Cleary’s interrogation bill signed by Governor Northam
April 27, 2020
By Brittany Keegan
For the past year and a half, Hayley Cleary, Ph.D., an associate professor of Criminal Justice and Public Policy at the Wilder School, has worked with Senator Jennifer McClellan to gain support for a bill that would mandate all Virginia state law enforcement agencies to electronically record custodial interrogations conducted in a place of detention. Cleary and McClellan were introduced through the Wilder School Center for Public Policy’s Translational Research Fellows Program, which connects Virginia’s policymakers with VCU faculty members with the hope that the faculty member’s research will inform policies created and/or supported by the policymaker.
Cleary testified before the Senate Judiciary Committee in February 2020 to gain support for the bill, which later passed in the Senate unanimously and was then considered by the House. Shortly after, Cleary learned of a potential roadblock – a $4 million impact statement had been added in the bill, which could make implementation cost prohibitive. Cleary and McClellan quickly worked to identify a solution.
“Senator McClellan and I provided data to suggest that the $4 million price tag was probably an overestimate, and to show that the actual fiscal impact was pretty minimal,” said Cleary. “The Innocence Project had done a survey of police departments across two states that had already implemented a recording requirement, and it found that most police departments had very little, if any, fiscal impact. They often used existing equipment such as body cams so that they didn’t have to make new purchases. If they did have to purchase new equipment or data storage, the cost was typically low.”
Delegate Les Adams, who carried the House version of the bill, was also eager to find a solution to the fiscal issue. At his request, Cleary connected with the Virginia State Police (VSP) to work out a solution. Upon learning that part of the $4 million cost estimate was due to state encryption requirements, Cleary and VSP worked to ensure that an exemption was added to the bill that would allow data to be stored in a different, yet still secure, way. Now that barriers to implementation had been removed, the bill could once again be considered.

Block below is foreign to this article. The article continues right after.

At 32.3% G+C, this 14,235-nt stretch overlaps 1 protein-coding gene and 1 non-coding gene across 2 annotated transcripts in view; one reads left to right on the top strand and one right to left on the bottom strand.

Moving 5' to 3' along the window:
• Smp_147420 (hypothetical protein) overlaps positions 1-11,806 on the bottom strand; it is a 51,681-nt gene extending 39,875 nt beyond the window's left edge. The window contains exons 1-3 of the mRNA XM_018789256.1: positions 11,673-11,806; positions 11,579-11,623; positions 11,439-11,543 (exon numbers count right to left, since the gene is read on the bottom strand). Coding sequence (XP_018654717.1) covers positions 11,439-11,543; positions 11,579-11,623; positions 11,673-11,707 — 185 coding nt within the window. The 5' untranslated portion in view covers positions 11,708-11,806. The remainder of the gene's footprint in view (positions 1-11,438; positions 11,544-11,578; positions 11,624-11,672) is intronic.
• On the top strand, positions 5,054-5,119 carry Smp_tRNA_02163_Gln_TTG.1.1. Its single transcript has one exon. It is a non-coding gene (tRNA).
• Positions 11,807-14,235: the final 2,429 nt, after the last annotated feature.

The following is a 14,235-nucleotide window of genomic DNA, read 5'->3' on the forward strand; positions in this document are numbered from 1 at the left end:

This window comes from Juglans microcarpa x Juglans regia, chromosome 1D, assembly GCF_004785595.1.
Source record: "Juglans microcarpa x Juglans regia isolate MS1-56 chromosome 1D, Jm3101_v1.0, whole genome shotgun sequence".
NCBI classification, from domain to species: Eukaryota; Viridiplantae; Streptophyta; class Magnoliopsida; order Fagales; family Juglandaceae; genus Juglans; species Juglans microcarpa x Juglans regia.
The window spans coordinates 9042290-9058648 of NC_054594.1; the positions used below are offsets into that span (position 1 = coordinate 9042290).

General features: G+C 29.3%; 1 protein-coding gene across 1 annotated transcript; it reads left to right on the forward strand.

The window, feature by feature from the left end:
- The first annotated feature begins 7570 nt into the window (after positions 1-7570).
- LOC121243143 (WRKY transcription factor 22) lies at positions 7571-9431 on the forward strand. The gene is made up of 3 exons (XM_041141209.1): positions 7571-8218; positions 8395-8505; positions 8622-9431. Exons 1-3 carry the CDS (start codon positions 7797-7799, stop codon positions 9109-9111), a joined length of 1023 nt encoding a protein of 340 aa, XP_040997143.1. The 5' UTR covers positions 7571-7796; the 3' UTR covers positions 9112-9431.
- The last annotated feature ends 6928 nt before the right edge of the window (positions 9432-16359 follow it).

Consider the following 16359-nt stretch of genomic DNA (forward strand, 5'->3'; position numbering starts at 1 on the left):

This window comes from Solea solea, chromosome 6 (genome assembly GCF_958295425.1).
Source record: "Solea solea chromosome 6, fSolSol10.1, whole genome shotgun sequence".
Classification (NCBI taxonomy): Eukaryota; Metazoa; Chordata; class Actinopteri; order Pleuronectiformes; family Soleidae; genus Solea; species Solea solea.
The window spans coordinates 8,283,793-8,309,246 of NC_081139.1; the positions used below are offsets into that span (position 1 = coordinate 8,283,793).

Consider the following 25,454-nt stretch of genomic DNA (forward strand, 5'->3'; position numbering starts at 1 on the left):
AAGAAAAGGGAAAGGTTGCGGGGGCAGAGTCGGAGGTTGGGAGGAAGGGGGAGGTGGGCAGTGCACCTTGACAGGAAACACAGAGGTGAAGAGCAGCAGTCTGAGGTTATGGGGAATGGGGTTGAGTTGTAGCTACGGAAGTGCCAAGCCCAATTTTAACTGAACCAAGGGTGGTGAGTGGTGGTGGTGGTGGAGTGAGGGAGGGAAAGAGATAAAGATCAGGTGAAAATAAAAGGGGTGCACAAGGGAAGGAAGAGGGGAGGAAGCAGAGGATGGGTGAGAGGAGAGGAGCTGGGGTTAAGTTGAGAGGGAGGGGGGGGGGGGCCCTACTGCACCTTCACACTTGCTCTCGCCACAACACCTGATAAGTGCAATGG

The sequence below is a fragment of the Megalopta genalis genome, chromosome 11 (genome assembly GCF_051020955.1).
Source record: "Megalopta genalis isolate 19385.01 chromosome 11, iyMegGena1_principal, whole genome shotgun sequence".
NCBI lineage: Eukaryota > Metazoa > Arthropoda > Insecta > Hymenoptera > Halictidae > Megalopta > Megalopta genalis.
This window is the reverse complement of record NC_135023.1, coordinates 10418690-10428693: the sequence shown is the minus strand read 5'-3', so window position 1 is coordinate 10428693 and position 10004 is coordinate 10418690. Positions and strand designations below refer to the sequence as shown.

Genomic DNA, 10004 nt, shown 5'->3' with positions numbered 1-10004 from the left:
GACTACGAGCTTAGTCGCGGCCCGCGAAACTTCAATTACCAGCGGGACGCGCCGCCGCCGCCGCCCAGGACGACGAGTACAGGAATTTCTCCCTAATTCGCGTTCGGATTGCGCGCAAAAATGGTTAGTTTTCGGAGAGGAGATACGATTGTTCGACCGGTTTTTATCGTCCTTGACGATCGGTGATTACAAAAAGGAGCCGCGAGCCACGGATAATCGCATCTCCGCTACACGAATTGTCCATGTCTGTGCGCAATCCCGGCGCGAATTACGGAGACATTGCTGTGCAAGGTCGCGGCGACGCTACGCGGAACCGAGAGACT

The bill, HB1023, passed the House and on April 11, Governor Northam signed it into law.
“I am elated,” said Cleary. “It’s exciting to see Virginia do the right thing. Other states are moving in this direction. The great thing about this legislation—and what makes it different from a lot of other policy initiatives—is that stakeholders all agreed that recording is a good idea. There wasn’t a lot of infighting among stakeholders themselves, we just had unexpected barriers to implementation where things could have gotten derailed. But we made it happen, and I’m enormously grateful to Senator McClellan, Delegate Adams, and their staff for seeing this issue to the finish line.”
Looking ahead, Cleary plans to continue this line of research with a focus on state-level policies for conducting juvenile interrogations. Through this work, Cleary aims to understand the national policy landscape having to do with parents in juvenile interrogations, and to use this to continue improving criminal justice policies in the commonwealth.